GED series on globalization scenarios

The global economy is experiencing a period of rapid upheaval. Technological advances and growing rivalries are tugging at the world’s power structures as major economic players engage in a geostrategic competition.

The United States, China, Europe, and other ambitious actors must align their economies to reflect the emerging realities. The Covid-19 pandemic, moreover, is giving this development both a unique dynamic and an uncertain outcome. What the world order will eventually look like remains entirely unclear.

Against this background, the Bertelsmann Stiftung, in cooperation with the Fraunhofer Institute for Systems and Innovation Research (ISI), the Federation of German Industries (Bundesverband der Deutschen Industrie, BDI), and representatives from business and politics developed five scenarios on what the future of globalization might look like.

Each week, we dedicate a blog post to a scenario, focusing on European and German businesses’ economic aspects and implications. In the final post, we take a closer look at the implications for policymakers in the EU and Germany. The full study on Globalization Scenarios, including their complete versions and details on the methodology, is available here.

The scenarios are an invitation to think strategically about what implications the various scenarios could mean for the future of globalization, German and European companies, and politics in Europe.


Scenario III: Permanent Crisis

The US and China are locked in an ongoing conflict. Europe is crushed between the two.

future trends of globalization
future trends of globalization

What happens in this scenario

In light of Europe’s weakened state, the US and China are the world’s sole superpowers and thus shape global developments. Each bloc views the other as an adversary. American democracy is in crisis, as is China’s one-party dictatorship.

Driven by escalating concerns about domestic stability, the rivals develop an increasingly strident “My country first” mentality – and the effects are felt around the globe. Democracies come under pressure from internal conflicts, unstable governments, populism, nationalism, and other extremist movements.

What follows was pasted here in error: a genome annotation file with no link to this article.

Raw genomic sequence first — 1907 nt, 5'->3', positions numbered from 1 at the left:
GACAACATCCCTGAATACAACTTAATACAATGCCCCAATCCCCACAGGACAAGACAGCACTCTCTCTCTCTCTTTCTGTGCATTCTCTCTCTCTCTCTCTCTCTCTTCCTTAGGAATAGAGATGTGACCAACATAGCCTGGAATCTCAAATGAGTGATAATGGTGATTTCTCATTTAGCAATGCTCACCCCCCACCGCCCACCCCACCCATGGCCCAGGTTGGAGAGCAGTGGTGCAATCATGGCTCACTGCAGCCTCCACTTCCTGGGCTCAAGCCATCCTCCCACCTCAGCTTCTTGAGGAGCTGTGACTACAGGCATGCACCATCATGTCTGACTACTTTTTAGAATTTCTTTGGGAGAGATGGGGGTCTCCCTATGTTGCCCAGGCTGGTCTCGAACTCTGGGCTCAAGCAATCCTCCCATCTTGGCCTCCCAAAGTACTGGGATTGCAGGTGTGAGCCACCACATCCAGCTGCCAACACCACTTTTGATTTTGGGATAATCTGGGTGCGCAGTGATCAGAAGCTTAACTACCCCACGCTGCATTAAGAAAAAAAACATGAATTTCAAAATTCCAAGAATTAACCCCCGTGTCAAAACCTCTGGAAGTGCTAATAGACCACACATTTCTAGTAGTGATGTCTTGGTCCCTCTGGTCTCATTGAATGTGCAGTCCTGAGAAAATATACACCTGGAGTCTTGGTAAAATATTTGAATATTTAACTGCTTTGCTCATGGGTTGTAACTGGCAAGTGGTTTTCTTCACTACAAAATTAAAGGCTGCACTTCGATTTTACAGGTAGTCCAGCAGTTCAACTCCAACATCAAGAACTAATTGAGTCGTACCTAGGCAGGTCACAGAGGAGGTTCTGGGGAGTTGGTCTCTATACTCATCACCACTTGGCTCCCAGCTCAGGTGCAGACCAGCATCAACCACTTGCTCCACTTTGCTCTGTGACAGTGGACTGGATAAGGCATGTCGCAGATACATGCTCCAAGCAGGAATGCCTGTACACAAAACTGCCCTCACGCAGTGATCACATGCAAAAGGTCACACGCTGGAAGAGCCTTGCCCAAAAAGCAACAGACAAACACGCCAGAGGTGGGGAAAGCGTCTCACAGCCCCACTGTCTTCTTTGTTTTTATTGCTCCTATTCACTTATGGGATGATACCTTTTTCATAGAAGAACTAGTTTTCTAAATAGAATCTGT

Each superpower uses any available means to draw third states closer, for example, to position them as representatives of its interests vis-à-vis its rival. It can no longer be assumed that multilateral structures will produce universally useful solutions, such as for climate change, migration, or the dismantling of tax havens.

The multilateral structures, such as the UN or WTO built up over decades, are in danger of collapsing altogether. Even the EU is at risk of disintegrating. Coming to an agreement becomes more onerous because member states value loyalty to the superpowers over European unity. Taking Brexit as their cue, other countries leave the European alliance.

World trade

The Chinese and American economies have undergone a chaotic and now largely complete process of decoupling. Trade regions are fragmented, global trade conflicts are becoming more intense. The WTO has become completely ineffective. Countries everywhere struggle to negotiate bilateral or regional free trade agreements, which are difficult to finalize and ratify.

Economic policy

China and the US pursue an aggressive “My country first” policy in all areas of the economy. Their industrial and innovation policies are driven by security concerns that lead them to introduce export controls and blacklists and ban foreign firms’ investments.

China’s state capitalism centers the country’s development strategy on the country’s state-owned enterprises (SOEs). The private sector is increasingly forced into the role of subcontractor and incubator. Regulators try to nurture powerful Chinese champions through industrial policy initiatives like “Made in China 2025” and state-led mergers.

In contrast, the US deploys an aggressive industrial policy to strengthen its private businesses to benefit politically from their role as ambassadors and bridge-builders in other global regions. In this scenario, meanwhile, the EU fails to develop a coherent industrial policy.

Technology and innovation

The EU’s economy is not capable of producing European champions. European countries must rely on the US and China to build critical infrastructure and are thus completely dependent on the superpowers. Caught up in this meshwork of relationships, European companies are even forced to share their achievements with China or the US as part of unequal collaborations.